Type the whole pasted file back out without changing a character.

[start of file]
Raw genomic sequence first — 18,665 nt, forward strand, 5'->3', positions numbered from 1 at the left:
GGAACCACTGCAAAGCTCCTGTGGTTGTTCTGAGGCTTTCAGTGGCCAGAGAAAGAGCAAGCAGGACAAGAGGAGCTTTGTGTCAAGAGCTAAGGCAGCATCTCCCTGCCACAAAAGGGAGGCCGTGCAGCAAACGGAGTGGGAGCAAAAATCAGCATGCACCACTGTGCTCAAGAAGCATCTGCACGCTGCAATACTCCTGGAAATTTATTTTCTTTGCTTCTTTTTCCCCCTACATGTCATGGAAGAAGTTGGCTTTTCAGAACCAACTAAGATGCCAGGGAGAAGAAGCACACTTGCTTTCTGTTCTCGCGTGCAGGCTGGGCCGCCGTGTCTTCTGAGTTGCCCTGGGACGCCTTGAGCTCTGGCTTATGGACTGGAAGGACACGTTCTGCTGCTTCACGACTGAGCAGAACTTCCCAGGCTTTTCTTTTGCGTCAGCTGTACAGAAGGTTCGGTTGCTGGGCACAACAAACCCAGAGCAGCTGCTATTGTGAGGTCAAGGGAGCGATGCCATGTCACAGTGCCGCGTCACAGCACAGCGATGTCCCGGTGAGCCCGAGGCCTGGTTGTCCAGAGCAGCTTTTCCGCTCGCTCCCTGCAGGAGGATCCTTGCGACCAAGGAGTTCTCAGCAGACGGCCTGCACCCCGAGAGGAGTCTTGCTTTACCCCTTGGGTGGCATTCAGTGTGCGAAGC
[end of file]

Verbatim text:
Raw genomic sequence first — 18,665 nt, forward strand, 5'->3', positions numbered from 1 at the left:
GGAACCACTGCAAAGCTCCTGTGGTTGTTCTGAGGCTTTCAGTGGCCAGAGAAAGAGCAAGCAGGACAAGAGGAGCTTTGTGTCAAGAGCTAAGGCAGCATCTCCCTGCCACAAAAGGGAGGCCGTGCAGCAAACGGAGTGGGAGCAAAAATCAGCATGCACCACTGTGCTCAAGAAGCATCTGCACGCTGCAATACTCCTGGAAATTTATTTTCTTTGCTTCTTTTTCCCCCTACATGTCATGGAAGAAGTTGGCTTTTCAGAACCAACTAAGATGCCAGGGAGAAGAAGCACACTTGCTTTCTGTTCTCGCGTGCAGGCTGGGCCGCCGTGTCTTCTGAGTTGCCCTGGGACGCCTTGAGCTCTGGCTTATGGACTGGAAGGACACGTTCTGCTGCTTCACGACTGAGCAGAACTTCCCAGGCTTTTCTTTTGCGTCAGCTGTACAGAAGGTTCGGTTGCTGGGCACAACAAACCCAGAGCAGCTGCTATTGTGAGGTCAAGGGAGCGATGCCATGTCACAGTGCCGCGTCACAGCACAGCGATGTCCCGGTGAGCCCGAGGCCTGGTTGTCCAGAGCAGCTTTTCCGCTCGCTCCCTGCAGGAGGATCCTTGCGACCAAGGAGTTCTCAGCAGACGGCCTGCACCCCGAGAGGAGTCTTGCTTTACCCCTTGGGTGGCATTCAGTGTGCGAAGC